The idea of our “How does internationalization work with…” series is to take a closer look at shop systems and examine their potential for internationalization. But today we are going to make an exception and explore the Content Management System (CMS) WordPress. The reasons for this are two-fold: Firstly, free-to-use WordPress is the world’s most prominent CMS with a gigantic market share of almost 60% (as of 2017). Secondly, it is one of the most versatile systems and can be transformed into a fully fledged online shop with little effort, using plugins such as WooCommerce. Alex Frison kindly agreed to discuss the topic with us. As COO and co-owner of Inpsyde, he is THE expert for WordPress, especially when it comes to multilingualism and online shop functionality.
Blog software? CMS? Shop system?
WordPress started in 2003 as a software for blogs, but quickly developed into a fully-fledged CMS that could also be used to implement demanding and comprehensive website projects. Nevertheless, for a long time WordPress had to live with the preconception that it was “only” a blog system that could not keep up with other CMSs. WordPress has now left this reputation behind, but some people still do not take it seriously.
Alex Frison: Many companies now tend to think of WordPress as a CMS for smaller websites. But this opinion has also been outdated for several years. WordPress is a very good solution for enterprise CMS projects with extensive content, large numbers of visitors and numerous connections to third-party systems. THE SUN, for example, with several million posts and several million visitors per day runs completely on WordPress. We now also have exciting projects with SAP, UEFA, Facebook and P&G among others, who use WordPress as their preferred solution for their websites.
WordPress is now much more than “just” a CMS. There are a huge number of plugins out there, some of which extend the range of functions considerably. Magazines, social networks, online shops – almost everything can be implemented with WordPress.
Alex Frison: WordPress is now being combined with WooCommerce to form a very successful shop solution! A market share of just over 40% of all e-commerce websites worldwide speaks for itself. Over the last 2-3 years, we too have been getting more and more inquiries regarding e-commerce. We also frequently have projects which require a connection to a third-party system via API, e.g. to ERP systems such as SAP. We are the only official WordPress VIP Partner and WooCommerce Gold Expert in the world. The times when Typo3, Drupal, Oxid, Magento and others would look down on WordPress are long gone.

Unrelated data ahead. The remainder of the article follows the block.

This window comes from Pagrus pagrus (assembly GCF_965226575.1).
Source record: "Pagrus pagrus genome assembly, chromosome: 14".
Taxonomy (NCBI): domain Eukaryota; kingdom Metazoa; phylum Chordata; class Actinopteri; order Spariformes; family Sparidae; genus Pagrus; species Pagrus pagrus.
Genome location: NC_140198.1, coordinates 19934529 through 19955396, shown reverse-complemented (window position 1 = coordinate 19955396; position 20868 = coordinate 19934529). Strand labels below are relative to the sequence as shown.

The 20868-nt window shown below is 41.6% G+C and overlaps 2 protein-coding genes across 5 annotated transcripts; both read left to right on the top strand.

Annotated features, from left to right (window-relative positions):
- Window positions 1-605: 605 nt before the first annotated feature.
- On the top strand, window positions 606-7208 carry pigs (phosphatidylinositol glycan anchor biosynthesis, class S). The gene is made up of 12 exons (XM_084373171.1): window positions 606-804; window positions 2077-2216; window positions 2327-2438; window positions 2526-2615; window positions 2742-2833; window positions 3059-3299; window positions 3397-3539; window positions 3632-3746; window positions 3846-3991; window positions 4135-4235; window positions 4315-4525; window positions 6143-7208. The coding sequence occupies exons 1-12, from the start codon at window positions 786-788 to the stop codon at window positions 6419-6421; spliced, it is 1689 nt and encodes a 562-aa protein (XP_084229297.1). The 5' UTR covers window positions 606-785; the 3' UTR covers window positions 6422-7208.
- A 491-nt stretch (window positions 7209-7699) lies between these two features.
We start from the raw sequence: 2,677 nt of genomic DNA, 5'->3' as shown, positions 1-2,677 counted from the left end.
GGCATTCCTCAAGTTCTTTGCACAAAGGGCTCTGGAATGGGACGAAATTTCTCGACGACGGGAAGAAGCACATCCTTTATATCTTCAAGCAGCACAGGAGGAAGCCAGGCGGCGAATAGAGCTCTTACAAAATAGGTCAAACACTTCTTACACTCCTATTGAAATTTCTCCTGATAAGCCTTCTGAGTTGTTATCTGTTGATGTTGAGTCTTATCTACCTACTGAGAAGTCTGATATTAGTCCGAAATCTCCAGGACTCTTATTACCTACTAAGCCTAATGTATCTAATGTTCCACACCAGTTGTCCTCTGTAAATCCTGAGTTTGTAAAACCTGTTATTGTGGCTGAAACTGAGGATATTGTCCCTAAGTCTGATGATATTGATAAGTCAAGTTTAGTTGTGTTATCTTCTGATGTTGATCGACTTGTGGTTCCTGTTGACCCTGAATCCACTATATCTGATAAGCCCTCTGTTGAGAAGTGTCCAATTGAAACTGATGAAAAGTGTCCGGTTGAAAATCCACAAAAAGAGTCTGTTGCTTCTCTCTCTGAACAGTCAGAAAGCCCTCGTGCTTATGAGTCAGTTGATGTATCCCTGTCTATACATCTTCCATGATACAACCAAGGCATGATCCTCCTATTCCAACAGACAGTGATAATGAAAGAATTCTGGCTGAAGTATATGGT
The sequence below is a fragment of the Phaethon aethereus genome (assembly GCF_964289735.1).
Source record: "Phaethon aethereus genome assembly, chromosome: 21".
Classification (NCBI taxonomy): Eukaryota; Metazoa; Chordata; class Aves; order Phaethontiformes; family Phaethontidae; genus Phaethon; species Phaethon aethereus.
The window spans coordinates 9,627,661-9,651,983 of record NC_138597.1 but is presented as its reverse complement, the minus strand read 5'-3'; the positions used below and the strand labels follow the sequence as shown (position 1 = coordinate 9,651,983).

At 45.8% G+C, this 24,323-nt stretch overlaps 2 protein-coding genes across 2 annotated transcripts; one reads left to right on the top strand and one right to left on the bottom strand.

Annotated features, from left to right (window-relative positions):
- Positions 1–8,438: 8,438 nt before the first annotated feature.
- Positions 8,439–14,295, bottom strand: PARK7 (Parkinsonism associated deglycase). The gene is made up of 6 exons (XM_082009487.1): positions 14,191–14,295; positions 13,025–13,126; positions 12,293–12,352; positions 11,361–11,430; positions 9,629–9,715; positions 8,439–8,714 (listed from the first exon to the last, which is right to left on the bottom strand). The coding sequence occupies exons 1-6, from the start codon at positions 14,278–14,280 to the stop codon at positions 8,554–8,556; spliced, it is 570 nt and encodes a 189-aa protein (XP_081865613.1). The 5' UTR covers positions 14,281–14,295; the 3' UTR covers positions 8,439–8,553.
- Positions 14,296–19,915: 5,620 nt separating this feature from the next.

The WordPress Community – A highly active international network
One reason for this resounding success is undoubtedly the WordPress Community. People from all over the world work on and with WordPress, organize WordCamps and get together at WordPress Meetups to form a well-connected and highly active community. That is of course reflected in the software itself.
Alex Frison: WordPress is now available in almost all languages and even in many dialects. There are also numerous plugins that help users to use WordPress in a legally secure manner, e.g. for e-commerce solutions. Thanks to the many extensions and plugins, with WordPress you can adapt the website or the online shop to the legal requirements of different countries. In this respect there really are no limitations.
No out-of-the-box multilingualism
Limitations do exist, however, when it comes to offering multiple languages on one site. WordPress offers no out-of-the-box solution for multilingualism. This is not necessarily a shortcoming of WordPress, but rather one of the reasons for its success: The basic installation is as streamlined as possible, but is almost infinitely expandable through plugins, webhooks and APIs. A feature such as multilingualism, which is of no interest to the majority of users, is therefore not included in the basic functions. However, there are several plugins that can be used to add multilingualism to WordPress.